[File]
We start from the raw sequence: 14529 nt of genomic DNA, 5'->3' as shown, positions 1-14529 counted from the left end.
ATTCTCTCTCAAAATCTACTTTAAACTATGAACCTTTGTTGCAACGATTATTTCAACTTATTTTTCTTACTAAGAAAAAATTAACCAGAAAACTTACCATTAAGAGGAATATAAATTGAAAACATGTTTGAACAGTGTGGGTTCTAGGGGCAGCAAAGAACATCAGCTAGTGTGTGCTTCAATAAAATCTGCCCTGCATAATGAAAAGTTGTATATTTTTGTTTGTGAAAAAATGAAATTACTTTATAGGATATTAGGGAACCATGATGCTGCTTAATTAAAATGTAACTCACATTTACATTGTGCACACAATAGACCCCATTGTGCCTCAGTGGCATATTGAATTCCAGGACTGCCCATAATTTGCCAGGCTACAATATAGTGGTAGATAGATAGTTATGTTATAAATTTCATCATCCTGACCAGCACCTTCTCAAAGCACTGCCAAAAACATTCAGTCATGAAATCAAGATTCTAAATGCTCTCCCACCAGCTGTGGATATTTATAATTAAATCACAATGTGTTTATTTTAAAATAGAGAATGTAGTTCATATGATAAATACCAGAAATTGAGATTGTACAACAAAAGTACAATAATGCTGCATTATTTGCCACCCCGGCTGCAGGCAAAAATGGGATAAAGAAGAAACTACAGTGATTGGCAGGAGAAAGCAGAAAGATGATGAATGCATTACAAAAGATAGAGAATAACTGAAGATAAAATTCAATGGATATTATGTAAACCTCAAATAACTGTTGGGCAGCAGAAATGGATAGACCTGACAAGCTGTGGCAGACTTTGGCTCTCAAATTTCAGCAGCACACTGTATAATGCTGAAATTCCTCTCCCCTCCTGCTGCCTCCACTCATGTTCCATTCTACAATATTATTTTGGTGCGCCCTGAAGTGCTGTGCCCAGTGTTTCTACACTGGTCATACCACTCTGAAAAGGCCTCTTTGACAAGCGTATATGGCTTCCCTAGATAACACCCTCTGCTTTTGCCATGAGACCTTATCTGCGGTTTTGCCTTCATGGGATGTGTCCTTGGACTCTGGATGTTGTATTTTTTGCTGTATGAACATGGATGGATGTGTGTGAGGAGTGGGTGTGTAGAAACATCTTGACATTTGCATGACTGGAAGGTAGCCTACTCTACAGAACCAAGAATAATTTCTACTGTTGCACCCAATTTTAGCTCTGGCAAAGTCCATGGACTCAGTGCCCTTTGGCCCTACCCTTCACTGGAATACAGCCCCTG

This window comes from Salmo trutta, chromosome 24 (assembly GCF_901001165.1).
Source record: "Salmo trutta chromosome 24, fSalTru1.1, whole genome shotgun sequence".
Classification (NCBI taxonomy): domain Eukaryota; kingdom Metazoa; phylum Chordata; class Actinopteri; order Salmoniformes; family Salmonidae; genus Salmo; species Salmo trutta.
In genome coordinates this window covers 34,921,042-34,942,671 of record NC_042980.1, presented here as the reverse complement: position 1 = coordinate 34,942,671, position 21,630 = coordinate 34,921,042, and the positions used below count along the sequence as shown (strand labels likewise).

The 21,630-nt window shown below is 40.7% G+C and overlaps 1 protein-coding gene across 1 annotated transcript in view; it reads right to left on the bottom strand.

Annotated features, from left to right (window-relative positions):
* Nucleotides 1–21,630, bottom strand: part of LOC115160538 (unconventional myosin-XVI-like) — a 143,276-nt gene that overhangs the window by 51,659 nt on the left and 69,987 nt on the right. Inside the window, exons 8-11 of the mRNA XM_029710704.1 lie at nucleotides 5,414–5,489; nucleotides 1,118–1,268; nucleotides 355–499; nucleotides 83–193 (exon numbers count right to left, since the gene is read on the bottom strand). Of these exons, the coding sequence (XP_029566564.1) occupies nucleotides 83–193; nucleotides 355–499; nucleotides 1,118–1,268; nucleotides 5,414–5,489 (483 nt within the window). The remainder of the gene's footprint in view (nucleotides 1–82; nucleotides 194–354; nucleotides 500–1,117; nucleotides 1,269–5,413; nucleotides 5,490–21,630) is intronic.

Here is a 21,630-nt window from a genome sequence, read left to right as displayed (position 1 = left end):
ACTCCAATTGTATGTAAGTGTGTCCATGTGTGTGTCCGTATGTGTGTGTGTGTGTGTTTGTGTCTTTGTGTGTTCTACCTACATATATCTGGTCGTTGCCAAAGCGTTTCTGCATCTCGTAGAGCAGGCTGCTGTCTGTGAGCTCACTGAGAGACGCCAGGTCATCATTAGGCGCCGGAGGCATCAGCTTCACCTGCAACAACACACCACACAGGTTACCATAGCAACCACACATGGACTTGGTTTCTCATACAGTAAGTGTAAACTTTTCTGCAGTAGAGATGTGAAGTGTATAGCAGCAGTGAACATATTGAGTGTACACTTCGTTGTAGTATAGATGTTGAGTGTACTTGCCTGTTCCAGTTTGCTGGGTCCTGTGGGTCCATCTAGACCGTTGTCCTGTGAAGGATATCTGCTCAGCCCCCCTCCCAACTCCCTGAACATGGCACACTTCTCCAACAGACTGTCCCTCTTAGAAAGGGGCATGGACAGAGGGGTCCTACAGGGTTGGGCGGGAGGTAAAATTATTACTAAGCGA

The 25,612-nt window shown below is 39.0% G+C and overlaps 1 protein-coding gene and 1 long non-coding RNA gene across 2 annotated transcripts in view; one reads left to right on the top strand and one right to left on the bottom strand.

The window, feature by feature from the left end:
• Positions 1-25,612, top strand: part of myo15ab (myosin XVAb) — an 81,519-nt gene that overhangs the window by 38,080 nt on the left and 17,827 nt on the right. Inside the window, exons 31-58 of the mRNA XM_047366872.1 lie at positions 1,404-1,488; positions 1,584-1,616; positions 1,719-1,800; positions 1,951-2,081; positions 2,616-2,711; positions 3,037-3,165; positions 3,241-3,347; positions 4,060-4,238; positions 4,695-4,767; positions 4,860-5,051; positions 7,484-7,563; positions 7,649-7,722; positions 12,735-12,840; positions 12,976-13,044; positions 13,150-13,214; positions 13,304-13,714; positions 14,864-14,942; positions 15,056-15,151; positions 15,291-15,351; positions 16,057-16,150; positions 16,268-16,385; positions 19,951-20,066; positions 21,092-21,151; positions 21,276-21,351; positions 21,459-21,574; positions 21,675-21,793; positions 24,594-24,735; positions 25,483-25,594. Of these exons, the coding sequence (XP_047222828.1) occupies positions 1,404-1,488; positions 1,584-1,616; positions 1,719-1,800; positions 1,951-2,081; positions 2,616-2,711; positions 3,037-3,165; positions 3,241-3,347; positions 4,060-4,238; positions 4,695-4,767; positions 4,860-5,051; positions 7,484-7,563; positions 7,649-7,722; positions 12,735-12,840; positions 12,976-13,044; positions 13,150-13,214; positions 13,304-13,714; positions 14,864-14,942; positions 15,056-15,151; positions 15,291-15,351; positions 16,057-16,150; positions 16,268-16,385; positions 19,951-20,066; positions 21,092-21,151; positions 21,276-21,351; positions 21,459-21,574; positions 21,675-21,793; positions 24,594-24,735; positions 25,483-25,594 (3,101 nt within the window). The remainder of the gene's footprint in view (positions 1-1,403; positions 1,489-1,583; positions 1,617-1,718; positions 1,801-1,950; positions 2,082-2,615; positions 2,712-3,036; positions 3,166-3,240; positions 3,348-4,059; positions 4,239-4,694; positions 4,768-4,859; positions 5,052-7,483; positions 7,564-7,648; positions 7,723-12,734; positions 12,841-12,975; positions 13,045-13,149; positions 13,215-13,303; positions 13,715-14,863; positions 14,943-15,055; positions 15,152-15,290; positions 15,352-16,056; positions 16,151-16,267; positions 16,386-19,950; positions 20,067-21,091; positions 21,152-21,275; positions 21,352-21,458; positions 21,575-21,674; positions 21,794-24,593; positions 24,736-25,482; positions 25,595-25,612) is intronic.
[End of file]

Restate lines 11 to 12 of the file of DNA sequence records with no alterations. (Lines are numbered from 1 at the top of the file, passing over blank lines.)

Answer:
ACTCCAATTGTATGTAAGTGTGTCCATGTGTGTGTCCGTATGTGTGTGTGTGTGTGTTTGTGTCTTTGTGTGTTCTACCTACATATATCTGGTCGTTGCCAAAGCGTTTCTGCATCTCGTAGAGCAGGCTGCTGTCTGTGAGCTCACTGAGAGACGCCAGGTCATCATTAGGCGCCGGAGGCATCAGCTTCACCTGCAACAACACACCACACAGGTTACCATAGCAACCACACATGGACTTGGTTTCTCATACAGTAAGTGTAAACTTTTCTGCAGTAGAGATGTGAAGTGTATAGCAGCAGTGAACATATTGAGTGTACACTTCGTTGTAGTATAGATGTTGAGTGTACTTGCCTGTTCCAGTTTGCTGGGTCCTGTGGGTCCATCTAGACCGTTGTCCTGTGAAGGATATCTGCTCAGCCCCCCTCCCAACTCCCTGAACATGGCACACTTCTCCAACAGACTGTCCCTCTTAGAAAGGGGCATGGACAGAGGGGTCCTACAGGGTTGGGCGGGAGGTAAAATTATTACTAAGCGA

The 25,612-nt window shown below is 39.0% G+C and overlaps 1 protein-coding gene and 1 long non-coding RNA gene across 2 annotated transcripts in view; one reads left to right on the top strand and one right to left on the bottom strand.